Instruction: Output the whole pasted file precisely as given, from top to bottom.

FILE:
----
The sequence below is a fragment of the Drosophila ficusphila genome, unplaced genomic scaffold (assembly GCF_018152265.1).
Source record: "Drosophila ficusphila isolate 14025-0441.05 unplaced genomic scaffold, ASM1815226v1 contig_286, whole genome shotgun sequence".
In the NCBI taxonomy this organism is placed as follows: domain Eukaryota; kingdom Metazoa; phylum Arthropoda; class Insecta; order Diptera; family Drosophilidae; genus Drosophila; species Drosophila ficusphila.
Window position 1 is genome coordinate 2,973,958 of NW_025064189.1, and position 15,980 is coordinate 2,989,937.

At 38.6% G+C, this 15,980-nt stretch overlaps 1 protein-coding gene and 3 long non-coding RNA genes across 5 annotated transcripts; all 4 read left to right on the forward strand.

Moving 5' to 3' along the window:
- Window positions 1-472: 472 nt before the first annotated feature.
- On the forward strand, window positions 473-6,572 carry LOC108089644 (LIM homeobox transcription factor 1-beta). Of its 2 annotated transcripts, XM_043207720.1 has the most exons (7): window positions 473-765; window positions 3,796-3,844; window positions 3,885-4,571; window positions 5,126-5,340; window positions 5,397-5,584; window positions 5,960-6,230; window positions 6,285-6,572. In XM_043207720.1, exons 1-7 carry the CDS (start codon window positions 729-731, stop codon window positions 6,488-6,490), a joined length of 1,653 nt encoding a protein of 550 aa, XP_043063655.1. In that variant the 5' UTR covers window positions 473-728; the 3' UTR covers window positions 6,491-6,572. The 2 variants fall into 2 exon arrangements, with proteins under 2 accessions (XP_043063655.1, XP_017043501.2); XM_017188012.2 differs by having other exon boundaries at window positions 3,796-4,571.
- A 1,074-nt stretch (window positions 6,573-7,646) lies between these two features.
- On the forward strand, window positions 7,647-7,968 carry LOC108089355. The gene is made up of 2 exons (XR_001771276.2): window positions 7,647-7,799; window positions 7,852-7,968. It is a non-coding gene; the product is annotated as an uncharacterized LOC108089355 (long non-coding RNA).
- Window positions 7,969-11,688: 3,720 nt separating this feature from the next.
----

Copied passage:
The sequence below is a fragment of the Drosophila ficusphila genome, unplaced genomic scaffold (assembly GCF_018152265.1).
Source record: "Drosophila ficusphila isolate 14025-0441.05 unplaced genomic scaffold, ASM1815226v1 contig_286, whole genome shotgun sequence".
In the NCBI taxonomy this organism is placed as follows: domain Eukaryota; kingdom Metazoa; phylum Arthropoda; class Insecta; order Diptera; family Drosophilidae; genus Drosophila; species Drosophila ficusphila.
Window position 1 is genome coordinate 2,973,958 of NW_025064189.1, and position 15,980 is coordinate 2,989,937.

At 38.6% G+C, this 15,980-nt stretch overlaps 1 protein-coding gene and 3 long non-coding RNA genes across 5 annotated transcripts; all 4 read left to right on the forward strand.

Moving 5' to 3' along the window:
- Window positions 1-472: 472 nt before the first annotated feature.
- On the forward strand, window positions 473-6,572 carry LOC108089644 (LIM homeobox transcription factor 1-beta). Of its 2 annotated transcripts, XM_043207720.1 has the most exons (7): window positions 473-765; window positions 3,796-3,844; window positions 3,885-4,571; window positions 5,126-5,340; window positions 5,397-5,584; window positions 5,960-6,230; window positions 6,285-6,572. In XM_043207720.1, exons 1-7 carry the CDS (start codon window positions 729-731, stop codon window positions 6,488-6,490), a joined length of 1,653 nt encoding a protein of 550 aa, XP_043063655.1. In that variant the 5' UTR covers window positions 473-728; the 3' UTR covers window positions 6,491-6,572. The 2 variants fall into 2 exon arrangements, with proteins under 2 accessions (XP_043063655.1, XP_017043501.2); XM_017188012.2 differs by having other exon boundaries at window positions 3,796-4,571.
- A 1,074-nt stretch (window positions 6,573-7,646) lies between these two features.
- On the forward strand, window positions 7,647-7,968 carry LOC108089355. The gene is made up of 2 exons (XR_001771276.2): window positions 7,647-7,799; window positions 7,852-7,968. It is a non-coding gene; the product is annotated as an uncharacterized LOC108089355 (long non-coding RNA).
- Window positions 7,969-11,688: 3,720 nt separating this feature from the next.